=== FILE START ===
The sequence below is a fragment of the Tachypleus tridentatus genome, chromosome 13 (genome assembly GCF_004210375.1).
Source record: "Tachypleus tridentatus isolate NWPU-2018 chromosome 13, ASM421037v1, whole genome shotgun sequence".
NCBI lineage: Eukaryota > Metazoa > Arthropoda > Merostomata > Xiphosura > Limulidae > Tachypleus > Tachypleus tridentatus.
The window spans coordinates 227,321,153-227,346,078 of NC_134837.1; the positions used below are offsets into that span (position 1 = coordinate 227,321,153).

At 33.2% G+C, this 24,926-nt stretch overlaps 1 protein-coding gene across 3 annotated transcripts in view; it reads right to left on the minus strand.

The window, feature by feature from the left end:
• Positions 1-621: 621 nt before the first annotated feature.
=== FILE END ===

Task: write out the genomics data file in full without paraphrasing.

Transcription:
The sequence below is a fragment of the Tachypleus tridentatus genome, chromosome 13 (genome assembly GCF_004210375.1).
Source record: "Tachypleus tridentatus isolate NWPU-2018 chromosome 13, ASM421037v1, whole genome shotgun sequence".
NCBI lineage: Eukaryota > Metazoa > Arthropoda > Merostomata > Xiphosura > Limulidae > Tachypleus > Tachypleus tridentatus.
The window spans coordinates 227,321,153-227,346,078 of NC_134837.1; the positions used below are offsets into that span (position 1 = coordinate 227,321,153).

At 33.2% G+C, this 24,926-nt stretch overlaps 1 protein-coding gene across 3 annotated transcripts in view; it reads right to left on the minus strand.

The window, feature by feature from the left end:
• Positions 1-621: 621 nt before the first annotated feature.